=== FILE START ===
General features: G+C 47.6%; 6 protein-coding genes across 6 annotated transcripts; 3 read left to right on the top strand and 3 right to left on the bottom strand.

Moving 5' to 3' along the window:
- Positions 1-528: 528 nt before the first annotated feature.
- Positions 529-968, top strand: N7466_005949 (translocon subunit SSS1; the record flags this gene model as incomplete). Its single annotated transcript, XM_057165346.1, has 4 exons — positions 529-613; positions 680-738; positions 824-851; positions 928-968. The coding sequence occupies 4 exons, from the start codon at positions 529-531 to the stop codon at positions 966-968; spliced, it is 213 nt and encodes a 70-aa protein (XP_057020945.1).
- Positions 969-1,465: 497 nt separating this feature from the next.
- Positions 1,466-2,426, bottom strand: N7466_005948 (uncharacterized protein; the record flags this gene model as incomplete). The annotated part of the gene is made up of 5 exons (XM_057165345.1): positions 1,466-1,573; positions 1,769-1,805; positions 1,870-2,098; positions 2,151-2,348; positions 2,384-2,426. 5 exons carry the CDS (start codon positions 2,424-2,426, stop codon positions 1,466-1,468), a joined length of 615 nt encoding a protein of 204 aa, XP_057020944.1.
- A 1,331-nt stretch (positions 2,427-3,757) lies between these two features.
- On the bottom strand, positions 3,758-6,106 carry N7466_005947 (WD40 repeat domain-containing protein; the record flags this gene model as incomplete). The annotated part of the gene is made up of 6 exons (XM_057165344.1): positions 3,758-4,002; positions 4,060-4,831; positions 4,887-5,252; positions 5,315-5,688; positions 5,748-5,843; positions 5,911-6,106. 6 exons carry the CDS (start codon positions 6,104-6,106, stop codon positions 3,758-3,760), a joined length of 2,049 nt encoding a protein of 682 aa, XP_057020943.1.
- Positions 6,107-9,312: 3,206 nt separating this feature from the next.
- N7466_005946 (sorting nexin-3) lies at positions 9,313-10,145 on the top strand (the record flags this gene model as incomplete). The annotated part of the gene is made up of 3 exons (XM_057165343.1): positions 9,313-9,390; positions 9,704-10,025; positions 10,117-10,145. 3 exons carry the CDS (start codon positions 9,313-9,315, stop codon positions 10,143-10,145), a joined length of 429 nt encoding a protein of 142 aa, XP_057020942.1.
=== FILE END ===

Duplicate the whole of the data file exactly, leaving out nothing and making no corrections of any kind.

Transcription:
General features: G+C 47.6%; 6 protein-coding genes across 6 annotated transcripts; 3 read left to right on the top strand and 3 right to left on the bottom strand.

Moving 5' to 3' along the window:
- Positions 1-528: 528 nt before the first annotated feature.
- Positions 529-968, top strand: N7466_005949 (translocon subunit SSS1; the record flags this gene model as incomplete). Its single annotated transcript, XM_057165346.1, has 4 exons — positions 529-613; positions 680-738; positions 824-851; positions 928-968. The coding sequence occupies 4 exons, from the start codon at positions 529-531 to the stop codon at positions 966-968; spliced, it is 213 nt and encodes a 70-aa protein (XP_057020945.1).
- Positions 969-1,465: 497 nt separating this feature from the next.
- Positions 1,466-2,426, bottom strand: N7466_005948 (uncharacterized protein; the record flags this gene model as incomplete). The annotated part of the gene is made up of 5 exons (XM_057165345.1): positions 1,466-1,573; positions 1,769-1,805; positions 1,870-2,098; positions 2,151-2,348; positions 2,384-2,426. 5 exons carry the CDS (start codon positions 2,424-2,426, stop codon positions 1,466-1,468), a joined length of 615 nt encoding a protein of 204 aa, XP_057020944.1.
- A 1,331-nt stretch (positions 2,427-3,757) lies between these two features.
- On the bottom strand, positions 3,758-6,106 carry N7466_005947 (WD40 repeat domain-containing protein; the record flags this gene model as incomplete). The annotated part of the gene is made up of 6 exons (XM_057165344.1): positions 3,758-4,002; positions 4,060-4,831; positions 4,887-5,252; positions 5,315-5,688; positions 5,748-5,843; positions 5,911-6,106. 6 exons carry the CDS (start codon positions 6,104-6,106, stop codon positions 3,758-3,760), a joined length of 2,049 nt encoding a protein of 682 aa, XP_057020943.1.
- Positions 6,107-9,312: 3,206 nt separating this feature from the next.
- N7466_005946 (sorting nexin-3) lies at positions 9,313-10,145 on the top strand (the record flags this gene model as incomplete). The annotated part of the gene is made up of 3 exons (XM_057165343.1): positions 9,313-9,390; positions 9,704-10,025; positions 10,117-10,145. 3 exons carry the CDS (start codon positions 9,313-9,315, stop codon positions 10,143-10,145), a joined length of 429 nt encoding a protein of 142 aa, XP_057020942.1.